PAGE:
Students are also required to participate in activities on and off campus for 24 hours for inter-professional learning. Non-TCM practitioners such as medical practitioners (GPs), physiotherapists, chiropractors, psychologists and Aboriginal and Torres Strait islander health practitioner are invited on campus to provide students with an understanding of their health care approaches, to provide formal presentations and informal discussions and/or case study analyses of their approaches to health care and management. Inter-professional learning may take place off campus at approved non-TCM practitioners’ clinics. Students may arrange to visit, observe, and interact with practitioners in at least two different disciplines (e.g. GP, physiotherapist, etc.) within the allocated hours for inter-professional learning. Students may engage with non-TCM practitioners regarding consultations and treatment options, and contribute insights from the TCM standpoint and options of TCM treatment. The desire to achieve excellence in the practice of acupuncture and/or Chinese herbal medicine and to contribute to improving both the quality of life of patients and the wellbeing of the community and the environment will be a key feature in the teaching and learning of this unit.

Learning outcomes Upon completion of this unit students should be able to:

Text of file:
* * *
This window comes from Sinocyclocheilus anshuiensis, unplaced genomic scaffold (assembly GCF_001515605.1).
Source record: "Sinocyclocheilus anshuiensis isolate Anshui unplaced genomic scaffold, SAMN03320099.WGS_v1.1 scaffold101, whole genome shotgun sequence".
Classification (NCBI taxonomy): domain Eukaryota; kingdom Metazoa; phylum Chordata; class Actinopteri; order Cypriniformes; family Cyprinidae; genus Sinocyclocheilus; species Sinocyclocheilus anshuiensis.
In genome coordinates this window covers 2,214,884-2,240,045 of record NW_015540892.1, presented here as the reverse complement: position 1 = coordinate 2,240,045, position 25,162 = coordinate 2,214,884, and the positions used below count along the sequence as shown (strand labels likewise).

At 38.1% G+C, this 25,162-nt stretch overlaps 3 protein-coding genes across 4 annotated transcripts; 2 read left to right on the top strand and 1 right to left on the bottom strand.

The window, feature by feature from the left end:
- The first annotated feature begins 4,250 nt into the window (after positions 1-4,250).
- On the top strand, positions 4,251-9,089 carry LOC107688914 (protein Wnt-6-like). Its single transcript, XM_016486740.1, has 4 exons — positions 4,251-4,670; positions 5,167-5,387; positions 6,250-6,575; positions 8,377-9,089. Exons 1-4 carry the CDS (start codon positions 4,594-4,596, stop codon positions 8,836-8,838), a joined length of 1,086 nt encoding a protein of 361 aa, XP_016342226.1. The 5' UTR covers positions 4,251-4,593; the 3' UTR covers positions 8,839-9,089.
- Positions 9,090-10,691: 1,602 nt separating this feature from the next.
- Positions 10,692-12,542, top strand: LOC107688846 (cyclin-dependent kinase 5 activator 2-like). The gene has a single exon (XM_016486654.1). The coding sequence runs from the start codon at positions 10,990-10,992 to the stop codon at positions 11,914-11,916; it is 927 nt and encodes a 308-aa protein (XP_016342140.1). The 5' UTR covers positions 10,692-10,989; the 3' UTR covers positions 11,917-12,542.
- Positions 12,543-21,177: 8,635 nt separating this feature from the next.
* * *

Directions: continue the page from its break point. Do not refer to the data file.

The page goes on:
1. Critically analyse clinical information gained by conducting a comprehensive problem focused interview, and proficiently conduct a physical examination appropriate for the safe, competent, independent practice of acupuncture and/or Chinese herbal medicine; communicate in a manner of cultural sensitivity.
  2. Critically differentiate TCM diseases and syndromes and decide and modify TCM treatment plans in a judicious manner within the TCM scope of practice.
  3. Evaluate the effects, strengths and limitations of TCM treatment with evidence-based practice.
  4. Proficiently demonstrate: appropriate TCM therapeutic methods (incl. herbal medicine, acupuncture, moxibustion, cupping and guasha) according to the patient’s situations, appropriate patient education and health-monitoring; professional case record documentation; appropriate herbal dispensing and herbal preparation (paozhi) when necessary; awareness of appropriate and prompt management of adverse events if there is any (incl. reporting, first aid measures, transferring, etc).